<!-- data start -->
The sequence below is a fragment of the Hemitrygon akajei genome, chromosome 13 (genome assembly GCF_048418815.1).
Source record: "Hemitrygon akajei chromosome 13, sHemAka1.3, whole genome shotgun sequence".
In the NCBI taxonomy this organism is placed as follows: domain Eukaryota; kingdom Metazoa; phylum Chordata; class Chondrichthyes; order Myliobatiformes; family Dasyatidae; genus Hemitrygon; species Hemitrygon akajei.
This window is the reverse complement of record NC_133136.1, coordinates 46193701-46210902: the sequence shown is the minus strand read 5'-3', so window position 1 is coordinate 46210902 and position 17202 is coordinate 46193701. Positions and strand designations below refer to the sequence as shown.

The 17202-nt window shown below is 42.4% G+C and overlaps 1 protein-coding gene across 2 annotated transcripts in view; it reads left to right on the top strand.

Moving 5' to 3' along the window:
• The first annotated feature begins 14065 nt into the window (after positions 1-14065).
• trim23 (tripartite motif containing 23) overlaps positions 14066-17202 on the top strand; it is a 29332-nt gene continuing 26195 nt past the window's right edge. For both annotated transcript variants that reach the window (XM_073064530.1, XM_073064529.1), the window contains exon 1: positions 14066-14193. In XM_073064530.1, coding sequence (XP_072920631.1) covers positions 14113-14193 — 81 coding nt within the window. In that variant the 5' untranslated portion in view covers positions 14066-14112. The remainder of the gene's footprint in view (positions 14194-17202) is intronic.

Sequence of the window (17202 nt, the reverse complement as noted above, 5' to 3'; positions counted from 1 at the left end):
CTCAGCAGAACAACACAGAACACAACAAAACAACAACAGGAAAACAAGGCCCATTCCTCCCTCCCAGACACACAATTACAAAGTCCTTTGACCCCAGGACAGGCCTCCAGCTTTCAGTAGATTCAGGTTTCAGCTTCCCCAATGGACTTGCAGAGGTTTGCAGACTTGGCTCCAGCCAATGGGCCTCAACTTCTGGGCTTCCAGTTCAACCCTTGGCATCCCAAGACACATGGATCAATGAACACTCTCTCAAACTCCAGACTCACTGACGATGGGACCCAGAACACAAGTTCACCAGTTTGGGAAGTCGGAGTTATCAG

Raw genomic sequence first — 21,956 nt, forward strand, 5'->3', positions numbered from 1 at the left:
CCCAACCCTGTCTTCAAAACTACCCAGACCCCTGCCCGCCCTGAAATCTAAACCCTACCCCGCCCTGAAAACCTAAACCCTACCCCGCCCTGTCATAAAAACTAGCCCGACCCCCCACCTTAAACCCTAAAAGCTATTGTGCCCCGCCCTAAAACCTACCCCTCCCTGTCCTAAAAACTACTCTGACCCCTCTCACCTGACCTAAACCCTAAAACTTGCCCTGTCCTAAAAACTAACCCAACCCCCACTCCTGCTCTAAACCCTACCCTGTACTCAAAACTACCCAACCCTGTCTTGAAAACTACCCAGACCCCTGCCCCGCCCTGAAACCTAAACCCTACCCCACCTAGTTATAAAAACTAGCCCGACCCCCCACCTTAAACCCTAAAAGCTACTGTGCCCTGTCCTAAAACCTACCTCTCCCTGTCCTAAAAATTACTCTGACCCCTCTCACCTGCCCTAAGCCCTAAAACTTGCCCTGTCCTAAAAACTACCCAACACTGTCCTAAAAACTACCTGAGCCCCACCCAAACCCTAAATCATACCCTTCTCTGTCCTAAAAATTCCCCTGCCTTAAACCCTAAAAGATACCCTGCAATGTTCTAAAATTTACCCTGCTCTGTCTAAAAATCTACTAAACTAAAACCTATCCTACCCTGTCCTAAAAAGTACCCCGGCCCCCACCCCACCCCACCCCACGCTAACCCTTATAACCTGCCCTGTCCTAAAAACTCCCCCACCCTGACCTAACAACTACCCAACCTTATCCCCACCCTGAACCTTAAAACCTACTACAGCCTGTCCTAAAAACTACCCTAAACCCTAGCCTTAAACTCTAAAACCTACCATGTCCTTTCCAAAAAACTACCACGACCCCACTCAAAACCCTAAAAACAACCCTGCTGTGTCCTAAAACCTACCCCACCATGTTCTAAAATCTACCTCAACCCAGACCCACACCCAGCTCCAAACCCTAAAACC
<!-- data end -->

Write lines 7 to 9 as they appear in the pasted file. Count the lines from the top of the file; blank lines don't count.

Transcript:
• The first annotated feature begins 14065 nt into the window (after positions 1-14065).
• trim23 (tripartite motif containing 23) overlaps positions 14066-17202 on the top strand; it is a 29332-nt gene continuing 26195 nt past the window's right edge. For both annotated transcript variants that reach the window (XM_073064530.1, XM_073064529.1), the window contains exon 1: positions 14066-14193. In XM_073064530.1, coding sequence (XP_072920631.1) covers positions 14113-14193 — 81 coding nt within the window. In that variant the 5' untranslated portion in view covers positions 14066-14112. The remainder of the gene's footprint in view (positions 14194-17202) is intronic.

Sequence of the window (17202 nt, the reverse complement as noted above, 5' to 3'; positions counted from 1 at the left end):